And as the Mayo Clinic reminds us, we're probably not even as relaxed as we think we are. "Inactive ways you may use to manage stress — such as watching television, surfing the Internet or playing video games — may seem relaxing, but they may increase your stress over the long term."

BRAKE is an acronym for five easy methods that you can learn and practice to truly relax. We go deeply into each one in our retreats, but you can easily practice them in your daily life, even in short doses. 



Breath is the gateway to our autonomic nervous system, particularly the parasympathetic part that drives relaxation. Of all the unconscious functions of the body, breath is the only one that can also be easily consciously controlled. Relaxed breathing techniques change the messages being sent from the body to the brain, allowing for powerful effects on our thoughts, emotions and behaviour. In turn, the brain sends relaxation signals to the muscles and increases oxytocin, the "love" hormone. Just a few minutes of breath work can ease an anxious mind and improve our performance in daily life.

Breathing techniques have been practiced throughout history in traditions like Yoga, Martial Arts, Qi Gong, Buddhism and by Christian Monks. At Connect, we draw on all of them, as well as the modern science of breath.



Supported postures provide much more than a comfy, effortless stretch. Allowing the body to relax without muscular contraction slows the flow of neural activity from muscle spindles to the nervous system, allowing the whole body/brain system to relax. Gentle, supported inversions reduce blood pressure to the head, slowing both heart rate and brain activity. A nice long time spent in one of these postures slows down the pace of sensory stimulation, allowing you to go into a more fullfilling resting state. 

The idea of practicing yoga in resting positions was started by B.K.S.Iyengar, but has been widely adopted by many yoga methods including Yoga Tune Up®. Poses can easily be done at home with pillows and blankets.



Mindful awareness practices are a potent antidote to anxiety and emotional reactivity. Persistently reframing your mindset actually creates lasting physical changes (neuroplasticity) in the brain. It soothes parts of the brain that reduce stress hormones and builds areas that lift mood. It even reduces inflammation and improves the immune system, making you more resilient.

There are many methods of mindfulness. We've tried a lot of them and are pretty fond of Unified Mindfulness, a secular distillation of traditional contemplative practices into straightforward meditation techniques backed by neuroscience. For relaxation, we're particularly fond of the "Feel Rest" technique.



your muscles with massage therapy balls. They will release physical tension and iron out trigger points of pain. Massaging switches off overactive muscle contraction signals and builds more mitochondria, the power centre of cells that are important for healing. Massaging respiration muscles allows you to breathe better while stimulating the nervous system's relaxation response. But unlike massage therapy, self-massage helps you build body awareness and identify body blind spots that are causing pain and discomfort.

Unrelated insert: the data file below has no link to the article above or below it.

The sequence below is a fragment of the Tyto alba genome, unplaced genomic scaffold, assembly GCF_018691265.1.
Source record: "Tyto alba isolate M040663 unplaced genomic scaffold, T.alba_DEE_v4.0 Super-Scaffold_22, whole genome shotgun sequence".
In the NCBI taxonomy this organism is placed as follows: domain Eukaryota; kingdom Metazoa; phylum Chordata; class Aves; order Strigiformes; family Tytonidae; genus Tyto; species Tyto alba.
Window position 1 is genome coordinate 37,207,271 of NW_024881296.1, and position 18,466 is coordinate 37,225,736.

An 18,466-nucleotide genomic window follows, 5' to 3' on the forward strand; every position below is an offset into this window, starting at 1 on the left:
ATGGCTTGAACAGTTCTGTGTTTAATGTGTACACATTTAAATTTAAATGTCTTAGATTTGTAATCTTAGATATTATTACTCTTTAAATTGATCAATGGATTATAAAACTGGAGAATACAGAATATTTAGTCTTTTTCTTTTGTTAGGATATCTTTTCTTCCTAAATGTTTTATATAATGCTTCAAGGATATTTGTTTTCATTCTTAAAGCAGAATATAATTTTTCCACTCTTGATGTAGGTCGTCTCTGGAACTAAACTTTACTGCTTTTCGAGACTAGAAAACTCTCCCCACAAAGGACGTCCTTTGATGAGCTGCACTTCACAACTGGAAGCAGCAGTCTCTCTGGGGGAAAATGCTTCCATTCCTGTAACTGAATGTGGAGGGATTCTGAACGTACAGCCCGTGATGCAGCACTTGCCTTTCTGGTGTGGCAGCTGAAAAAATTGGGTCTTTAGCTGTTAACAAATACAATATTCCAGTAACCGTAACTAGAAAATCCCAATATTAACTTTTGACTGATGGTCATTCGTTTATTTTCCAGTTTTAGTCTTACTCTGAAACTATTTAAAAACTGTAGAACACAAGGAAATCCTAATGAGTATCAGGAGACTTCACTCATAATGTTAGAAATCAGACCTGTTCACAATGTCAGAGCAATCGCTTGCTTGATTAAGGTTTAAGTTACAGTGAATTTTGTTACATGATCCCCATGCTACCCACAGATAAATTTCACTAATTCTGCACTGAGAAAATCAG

There are a variety of balls to use for self massage, including tennis balls, but our favourite are Roll Model® balls. The texture of the balls and the Roll Model methods are the safest and easiest way to get rid of tension in your muscles. We’ll always provide the balls at our retreats, but the best thing about learning how to use them is that you can take them with you wherever you go and use them throughout the day.



Finally, when practicing relaxation you want to create the perfect environment. In your daily life, you’ve probably already used environmental strategies to cope with stress, like taking a hot bath or getting out in nature. Socializing, laughter and spending time with loved ones are also valuable relaxation tools. At our retreats, we  create a safe space where you can truly let go, relax and let your body and mind heal. Lighting, temperature and especially sound are all potent forms of sensory stimulation that induce a feeling of safety and comfort, increasing the relaxation response.


Each of these methods can be practiced separately or combined for maximum efficiency. They are also non-secular, so you can bring your own spiritual beliefs.


Mindfulness For Everyday Life


Mindfulness is one of the buzziest words out there right now. But what is it exactly and should you be doing it?

We like to think of mindfulness as exercise for the brain. So we take the same approach to mind practice as we do with body practice - focusing on improving functioning and well-being in everyday life. You probably go to fitness classes like Yoga Tune Up to improve the way you move and feel. Guess what? Your mind is a muscle that can work and feel better, too.

That's why, out of all the countless approaches to mindfulness, we like to focus on Unified Mindfulness. It has the same practical, down-to-earth qualities as our body work practices. A fairly new system, it’s the lifework of Shinzen Young. His goal was to distill the key mental skills that arise in all contemplative practices throughout history and develop a systematic framework to comprehend and develop those skills. He ended up with a brilliantly simple, remarkably practical and completely secular set of practices to increase the attentional skills of concentration, clarity and equanimity. You could think of the bodywork practices we do in the same way; you're developing core skills like flexibility, strength, and body awareness.